Parking officer: Boss told me to up ticket count

Posted at 7:15 PM, Jan 04, 2016
and last updated 2016-01-04 22:15:45-05

A San Diego parking enforcement officer says when he pushed back against orders to write a certain number of tickets, his boss targeted him.

Carlos Rodriguez just filed a claim, alleging his supervisor used his disability to get him in trouble.

Rodriguez says it all began when his supervisor sat down with him twice in two months to tell him he had to up his daily ticket count from about 80 to 100, because the other officers wrote more than 120 every day.

“The first thing I thought about is, that sounds like a quota,” said Rodriguez.

Rodriguez says he voiced his concerns about a quota and also reminded his boss of his condition -  Neurosarcoidosis – which causes inflammation in the central nervous system. It forces Rodriguez to drink water frequently and take bathroom breaks, a condition the longtime city employee says the city knew about when he was transferred to the job more than five years ago.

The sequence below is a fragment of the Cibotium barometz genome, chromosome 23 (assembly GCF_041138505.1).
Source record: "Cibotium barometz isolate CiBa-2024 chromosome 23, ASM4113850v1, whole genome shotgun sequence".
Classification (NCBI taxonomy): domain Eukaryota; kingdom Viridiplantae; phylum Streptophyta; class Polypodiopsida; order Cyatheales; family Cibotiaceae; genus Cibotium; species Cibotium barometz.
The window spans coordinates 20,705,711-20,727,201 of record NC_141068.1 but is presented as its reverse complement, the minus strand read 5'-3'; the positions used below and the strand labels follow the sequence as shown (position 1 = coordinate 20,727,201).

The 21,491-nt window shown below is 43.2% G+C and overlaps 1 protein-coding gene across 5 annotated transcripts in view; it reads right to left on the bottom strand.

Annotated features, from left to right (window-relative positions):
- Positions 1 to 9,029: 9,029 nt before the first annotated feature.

A few months after the last talk with his supervisor, he was driving a truck - working with a street sweeper.

In September, Rodriguez says he was working in North Park, trying to find the street sweeper. He says he was driving a few miles an hour, when he made a wide right turn and hit a curb, causing his tire to go flat.

He says he called his supervisor, who called police and said nothing as officers arrested him for a DUI because his speech was not clear, and he was having trouble walking - both symptoms of his condition.

“I couldn’t believe this was happening. I was worried, then upset,” said Rodriguez.

Charges were never filed. His license was temporarily suspended, and Rodriguez lost six weeks of pay.

He says he was targeted and just filed a claim against the City of San Diego.

“This was all a setup because my client refused to break the law and go with a quota system. When the supervisor saw the accident, he saw it as an opportunity to get rid of him,” said Rodriguez’s attorney, Dan Gilleon.

“It's not right to discriminate against disabled people who are willing to do the job, can get the job done and work the hardest,” said Rodriguez.

Rodriguez is now back on the job, but says his supervisor told him in the initial meetings he was on probation and could face discipline.

City officials declined to comment on the case, citing pending litigation.

A city source tell us city parking tickets are routinely monitored to ensure there are no quotas.